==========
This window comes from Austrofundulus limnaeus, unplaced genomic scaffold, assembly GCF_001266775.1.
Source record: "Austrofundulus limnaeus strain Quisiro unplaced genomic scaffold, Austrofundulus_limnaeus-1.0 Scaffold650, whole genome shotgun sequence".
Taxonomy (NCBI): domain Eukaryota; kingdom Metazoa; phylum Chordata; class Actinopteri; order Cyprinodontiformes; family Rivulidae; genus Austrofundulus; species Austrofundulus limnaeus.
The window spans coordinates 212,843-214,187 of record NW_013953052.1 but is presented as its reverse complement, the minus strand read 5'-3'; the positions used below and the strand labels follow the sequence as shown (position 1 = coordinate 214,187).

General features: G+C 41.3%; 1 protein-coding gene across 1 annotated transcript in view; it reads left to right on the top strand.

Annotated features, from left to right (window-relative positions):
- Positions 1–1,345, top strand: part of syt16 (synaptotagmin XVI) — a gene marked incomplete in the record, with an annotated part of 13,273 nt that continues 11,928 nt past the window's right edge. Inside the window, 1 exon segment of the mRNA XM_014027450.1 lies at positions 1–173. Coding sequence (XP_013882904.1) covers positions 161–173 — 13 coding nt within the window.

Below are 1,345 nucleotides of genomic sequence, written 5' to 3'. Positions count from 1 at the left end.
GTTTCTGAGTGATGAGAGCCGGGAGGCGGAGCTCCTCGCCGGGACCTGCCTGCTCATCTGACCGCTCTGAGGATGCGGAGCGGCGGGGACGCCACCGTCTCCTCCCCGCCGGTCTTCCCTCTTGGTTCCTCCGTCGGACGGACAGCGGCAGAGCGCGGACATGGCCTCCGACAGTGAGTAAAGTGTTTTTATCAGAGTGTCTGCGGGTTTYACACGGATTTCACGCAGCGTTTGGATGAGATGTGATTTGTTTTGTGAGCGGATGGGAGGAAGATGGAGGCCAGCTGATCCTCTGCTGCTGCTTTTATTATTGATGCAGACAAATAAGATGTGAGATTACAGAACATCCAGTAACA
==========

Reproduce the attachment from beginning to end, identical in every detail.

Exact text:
This window comes from Austrofundulus limnaeus, unplaced genomic scaffold, assembly GCF_001266775.1.
Source record: "Austrofundulus limnaeus strain Quisiro unplaced genomic scaffold, Austrofundulus_limnaeus-1.0 Scaffold650, whole genome shotgun sequence".
Taxonomy (NCBI): domain Eukaryota; kingdom Metazoa; phylum Chordata; class Actinopteri; order Cyprinodontiformes; family Rivulidae; genus Austrofundulus; species Austrofundulus limnaeus.
The window spans coordinates 212,843-214,187 of record NW_013953052.1 but is presented as its reverse complement, the minus strand read 5'-3'; the positions used below and the strand labels follow the sequence as shown (position 1 = coordinate 214,187).

General features: G+C 41.3%; 1 protein-coding gene across 1 annotated transcript in view; it reads left to right on the top strand.

Annotated features, from left to right (window-relative positions):
- Positions 1–1,345, top strand: part of syt16 (synaptotagmin XVI) — a gene marked incomplete in the record, with an annotated part of 13,273 nt that continues 11,928 nt past the window's right edge. Inside the window, 1 exon segment of the mRNA XM_014027450.1 lies at positions 1–173. Coding sequence (XP_013882904.1) covers positions 161–173 — 13 coding nt within the window.

Below are 1,345 nucleotides of genomic sequence, written 5' to 3'. Positions count from 1 at the left end.
GTTTCTGAGTGATGAGAGCCGGGAGGCGGAGCTCCTCGCCGGGACCTGCCTGCTCATCTGACCGCTCTGAGGATGCGGAGCGGCGGGGACGCCACCGTCTCCTCCCCGCCGGTCTTCCCTCTTGGTTCCTCCGTCGGACGGACAGCGGCAGAGCGCGGACATGGCCTCCGACAGTGAGTAAAGTGTTTTTATCAGAGTGTCTGCGGGTTTYACACGGATTTCACGCAGCGTTTGGATGAGATGTGATTTGTTTTGTGAGCGGATGGGAGGAAGATGGAGGCCAGCTGATCCTCTGCTGCTGCTTTTATTATTGATGCAGACAAATAAGATGTGAGATTACAGAACATCCAGTAACA